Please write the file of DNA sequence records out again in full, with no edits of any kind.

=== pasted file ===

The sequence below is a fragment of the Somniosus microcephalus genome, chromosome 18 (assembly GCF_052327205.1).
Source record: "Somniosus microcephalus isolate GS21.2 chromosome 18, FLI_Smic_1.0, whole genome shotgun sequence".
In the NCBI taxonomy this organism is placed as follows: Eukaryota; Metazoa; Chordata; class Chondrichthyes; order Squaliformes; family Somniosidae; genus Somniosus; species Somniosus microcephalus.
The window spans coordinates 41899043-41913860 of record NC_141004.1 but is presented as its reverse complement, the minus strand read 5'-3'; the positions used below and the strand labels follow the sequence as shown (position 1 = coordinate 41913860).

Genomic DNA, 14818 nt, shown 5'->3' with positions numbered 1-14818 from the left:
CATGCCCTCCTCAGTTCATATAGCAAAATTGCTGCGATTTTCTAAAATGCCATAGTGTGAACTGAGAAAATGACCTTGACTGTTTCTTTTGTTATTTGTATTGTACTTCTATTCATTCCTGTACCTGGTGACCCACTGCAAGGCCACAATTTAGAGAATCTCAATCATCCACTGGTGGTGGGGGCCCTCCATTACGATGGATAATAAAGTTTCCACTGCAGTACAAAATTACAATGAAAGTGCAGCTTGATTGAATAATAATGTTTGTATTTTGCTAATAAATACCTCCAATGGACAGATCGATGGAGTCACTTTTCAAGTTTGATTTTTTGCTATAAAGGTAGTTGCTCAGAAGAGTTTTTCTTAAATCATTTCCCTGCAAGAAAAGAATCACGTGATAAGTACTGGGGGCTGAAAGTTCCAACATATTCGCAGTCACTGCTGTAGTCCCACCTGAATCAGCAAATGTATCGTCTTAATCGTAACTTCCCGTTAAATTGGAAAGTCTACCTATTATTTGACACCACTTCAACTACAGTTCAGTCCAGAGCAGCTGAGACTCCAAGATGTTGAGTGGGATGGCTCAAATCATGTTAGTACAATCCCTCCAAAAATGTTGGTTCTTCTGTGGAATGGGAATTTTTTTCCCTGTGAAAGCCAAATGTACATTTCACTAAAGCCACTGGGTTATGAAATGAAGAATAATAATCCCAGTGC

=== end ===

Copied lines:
The sequence below is a fragment of the Somniosus microcephalus genome, chromosome 18 (assembly GCF_052327205.1).
Source record: "Somniosus microcephalus isolate GS21.2 chromosome 18, FLI_Smic_1.0, whole genome shotgun sequence".
In the NCBI taxonomy this organism is placed as follows: Eukaryota; Metazoa; Chordata; class Chondrichthyes; order Squaliformes; family Somniosidae; genus Somniosus; species Somniosus microcephalus.
The window spans coordinates 41899043-41913860 of record NC_141004.1 but is presented as its reverse complement, the minus strand read 5'-3'; the positions used below and the strand labels follow the sequence as shown (position 1 = coordinate 41913860).

Genomic DNA, 14818 nt, shown 5'->3' with positions numbered 1-14818 from the left:
CATGCCCTCCTCAGTTCATATAGCAAAATTGCTGCGATTTTCTAAAATGCCATAGTGTGAACTGAGAAAATGACCTTGACTGTTTCTTTTGTTATTTGTATTGTACTTCTATTCATTCCTGTACCTGGTGACCCACTGCAAGGCCACAATTTAGAGAATCTCAATCATCCACTGGTGGTGGGGGCCCTCCATTACGATGGATAATAAAGTTTCCACTGCAGTACAAAATTACAATGAAAGTGCAGCTTGATTGAATAATAATGTTTGTATTTTGCTAATAAATACCTCCAATGGACAGATCGATGGAGTCACTTTTCAAGTTTGATTTTTTGCTATAAAGGTAGTTGCTCAGAAGAGTTTTTCTTAAATCATTTCCCTGCAAGAAAAGAATCACGTGATAAGTACTGGGGGCTGAAAGTTCCAACATATTCGCAGTCACTGCTGTAGTCCCACCTGAATCAGCAAATGTATCGTCTTAATCGTAACTTCCCGTTAAATTGGAAAGTCTACCTATTATTTGACACCACTTCAACTACAGTTCAGTCCAGAGCAGCTGAGACTCCAAGATGTTGAGTGGGATGGCTCAAATCATGTTAGTACAATCCCTCCAAAAATGTTGGTTCTTCTGTGGAATGGGAATTTTTTTCCCTGTGAAAGCCAAATGTACATTTCACTAAAGCCACTGGGTTATGAAATGAAGAATAATAATCCCAGTGC